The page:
Vocals are almost essential to giving a song some cross-over appeal. We’re pretty tough on ourselves about the final vocal content too. There’s so much appeal to a lot of instrumental songs and we have every intention of making some, but for now we want to try to make the kind of vocal tracks we wish were the sound of current pop music.
Giselle Rosselli is a very talented singer and I love her vocals on Crave You. How did she get involved with Flight Facilities?
Purely by coincidence. Met her in a bar one night through a friend and we got to talking about music. From there we stayed in touch and who knew, 2 years later, that this is how it would turn out?
Jess Higgs is the latest singer you’ve collaborated with. She has a very classic soulful voice which harks back to golden era of disco. Can you tell me more about her, where do you find these girls?!
Funnily enough, at the bar next to the one where we found Giselle. Coincidence again, through another friend. Jess was really fun to work with and was great at throwing ideas around. She’s amazing on stage and her voice is always on. Makes us look bad when she comes out to sing.
Your single ‘Foreign Language’ is a pure disco song, how did you go about writing it?
We started by referencing some old disco tracks. We were also looking at Jamiroquai and Moloko and talking about how great it was that 10 years ago that was what commercial music sounded like. Something has been lost along the way and it’s kind of sad – we’re hoping that sort of music can make an impact again. It’s still great to listen to!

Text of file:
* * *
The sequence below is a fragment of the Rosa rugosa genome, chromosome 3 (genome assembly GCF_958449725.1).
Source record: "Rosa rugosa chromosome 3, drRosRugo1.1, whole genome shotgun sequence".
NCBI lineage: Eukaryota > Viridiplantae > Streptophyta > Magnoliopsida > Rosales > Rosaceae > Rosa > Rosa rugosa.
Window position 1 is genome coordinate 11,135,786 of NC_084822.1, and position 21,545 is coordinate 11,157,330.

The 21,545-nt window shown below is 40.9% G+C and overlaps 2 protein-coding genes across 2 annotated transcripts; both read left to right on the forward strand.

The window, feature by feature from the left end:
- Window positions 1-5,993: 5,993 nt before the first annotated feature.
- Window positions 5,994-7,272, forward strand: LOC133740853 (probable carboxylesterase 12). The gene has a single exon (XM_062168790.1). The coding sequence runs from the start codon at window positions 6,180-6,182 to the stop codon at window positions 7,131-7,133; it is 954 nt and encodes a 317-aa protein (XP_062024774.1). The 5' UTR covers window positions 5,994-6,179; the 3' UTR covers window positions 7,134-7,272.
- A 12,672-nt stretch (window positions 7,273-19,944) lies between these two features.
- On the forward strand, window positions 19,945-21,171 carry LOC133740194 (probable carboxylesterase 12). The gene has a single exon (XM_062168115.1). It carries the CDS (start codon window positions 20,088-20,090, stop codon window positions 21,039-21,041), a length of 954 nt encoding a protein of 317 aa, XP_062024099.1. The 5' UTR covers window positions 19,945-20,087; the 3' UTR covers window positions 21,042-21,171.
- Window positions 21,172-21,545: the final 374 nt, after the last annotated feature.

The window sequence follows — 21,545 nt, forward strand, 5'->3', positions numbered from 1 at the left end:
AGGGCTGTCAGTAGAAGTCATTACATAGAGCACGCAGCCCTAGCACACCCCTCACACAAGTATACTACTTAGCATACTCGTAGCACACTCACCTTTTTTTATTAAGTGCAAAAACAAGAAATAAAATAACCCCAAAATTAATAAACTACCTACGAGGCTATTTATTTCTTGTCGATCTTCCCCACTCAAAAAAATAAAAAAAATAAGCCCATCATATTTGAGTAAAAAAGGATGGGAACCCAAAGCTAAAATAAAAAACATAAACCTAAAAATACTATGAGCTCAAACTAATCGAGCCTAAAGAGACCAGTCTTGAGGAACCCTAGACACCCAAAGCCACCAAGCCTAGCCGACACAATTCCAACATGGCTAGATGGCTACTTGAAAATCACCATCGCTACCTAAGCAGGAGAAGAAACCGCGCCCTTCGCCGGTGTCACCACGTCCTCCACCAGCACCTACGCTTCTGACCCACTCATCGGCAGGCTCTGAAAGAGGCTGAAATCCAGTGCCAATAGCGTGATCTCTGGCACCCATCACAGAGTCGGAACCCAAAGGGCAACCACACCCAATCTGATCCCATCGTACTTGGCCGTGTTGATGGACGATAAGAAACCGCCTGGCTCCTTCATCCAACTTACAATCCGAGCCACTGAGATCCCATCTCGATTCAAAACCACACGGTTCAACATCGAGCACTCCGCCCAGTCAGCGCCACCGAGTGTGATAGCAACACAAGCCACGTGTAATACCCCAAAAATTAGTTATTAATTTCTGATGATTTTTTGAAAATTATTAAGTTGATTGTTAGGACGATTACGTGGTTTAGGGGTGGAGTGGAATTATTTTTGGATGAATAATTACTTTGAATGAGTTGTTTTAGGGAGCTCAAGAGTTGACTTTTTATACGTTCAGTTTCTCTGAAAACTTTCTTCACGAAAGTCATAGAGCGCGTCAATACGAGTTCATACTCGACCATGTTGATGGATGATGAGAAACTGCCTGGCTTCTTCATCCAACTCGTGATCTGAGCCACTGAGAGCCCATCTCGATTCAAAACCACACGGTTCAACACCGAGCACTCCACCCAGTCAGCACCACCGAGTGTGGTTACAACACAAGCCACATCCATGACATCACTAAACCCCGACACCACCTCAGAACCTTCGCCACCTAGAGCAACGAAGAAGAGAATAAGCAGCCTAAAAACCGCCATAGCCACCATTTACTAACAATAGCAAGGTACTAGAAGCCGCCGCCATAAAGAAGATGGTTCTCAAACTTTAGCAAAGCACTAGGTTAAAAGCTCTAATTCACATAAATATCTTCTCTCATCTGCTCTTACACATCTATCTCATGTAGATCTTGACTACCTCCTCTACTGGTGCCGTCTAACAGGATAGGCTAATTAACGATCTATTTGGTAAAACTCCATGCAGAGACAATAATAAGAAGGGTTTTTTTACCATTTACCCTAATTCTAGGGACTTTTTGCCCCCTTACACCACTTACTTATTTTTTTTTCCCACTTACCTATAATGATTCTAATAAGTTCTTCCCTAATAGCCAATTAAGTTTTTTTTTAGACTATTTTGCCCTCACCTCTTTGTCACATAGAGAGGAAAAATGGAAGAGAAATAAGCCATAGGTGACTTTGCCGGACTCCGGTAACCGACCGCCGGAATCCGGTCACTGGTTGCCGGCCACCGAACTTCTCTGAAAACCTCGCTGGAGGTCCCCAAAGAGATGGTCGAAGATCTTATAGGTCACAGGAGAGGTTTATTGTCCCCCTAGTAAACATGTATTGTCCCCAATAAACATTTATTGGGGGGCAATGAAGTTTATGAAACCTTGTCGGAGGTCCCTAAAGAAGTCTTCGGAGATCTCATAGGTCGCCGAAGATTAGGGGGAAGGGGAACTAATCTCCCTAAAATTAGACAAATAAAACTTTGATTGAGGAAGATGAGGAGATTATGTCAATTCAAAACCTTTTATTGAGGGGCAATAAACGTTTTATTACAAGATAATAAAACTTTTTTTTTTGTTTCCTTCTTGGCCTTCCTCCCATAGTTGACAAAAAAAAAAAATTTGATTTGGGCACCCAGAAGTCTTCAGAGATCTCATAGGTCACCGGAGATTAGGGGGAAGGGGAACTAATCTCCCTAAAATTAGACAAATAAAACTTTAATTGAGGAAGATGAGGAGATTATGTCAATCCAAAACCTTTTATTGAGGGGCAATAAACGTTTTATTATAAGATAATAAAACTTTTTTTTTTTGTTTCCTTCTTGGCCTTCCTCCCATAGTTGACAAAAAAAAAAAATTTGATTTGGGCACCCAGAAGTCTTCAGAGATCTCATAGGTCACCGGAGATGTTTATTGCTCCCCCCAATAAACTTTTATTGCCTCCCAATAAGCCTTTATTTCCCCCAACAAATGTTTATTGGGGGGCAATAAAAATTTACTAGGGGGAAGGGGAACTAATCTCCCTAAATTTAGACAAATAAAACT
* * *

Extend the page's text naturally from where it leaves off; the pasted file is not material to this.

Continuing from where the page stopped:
Ever since angry rock kids ruined the scene with the infamous Disco Demolition Night, the genre has been predicted to make numerous comebacks that have never properly been realised. Recently though, artists like Maceo Plex have been infusing heavy disco touches into their house productions. Do you think that the time is right for disco to regain its crown at the top of dance music?
Whether people realise it or not, disco never disappeared. It still maintains its popularity to day. Look at songs like Barbra Streisand, it was one of the biggest dance hits in the past few years. That was a Boney M sample. Boney M were heavy hitters even back in the 70s and 80s, and their music still sounds good and still works in a contemporary context. We think the one thing that’s interesting about the infamous Disco Demolition Night is that disco records are still rare and collectible items. Rock, not so much. Not to take away from the rock scene, but it’s funny how time dictated the value.
You’ve had quite a busy touring schedule this year and have performed everywhere, including Colombia. What are your plans after the Foreign Language dates in Australia, are you going to travel around Eurpoe and/or America anytime soon?
We’re still organising an American tour for March/April and we may be heading back to Europe later in the year. It’s pretty exciting to be able to visit places we thought we may never have been able to. What’s more is that we do it for ‘work’. Airports and travel are pretty exhausting experiences but taking a step back and looking at the bigger picture is a rewarding feeling.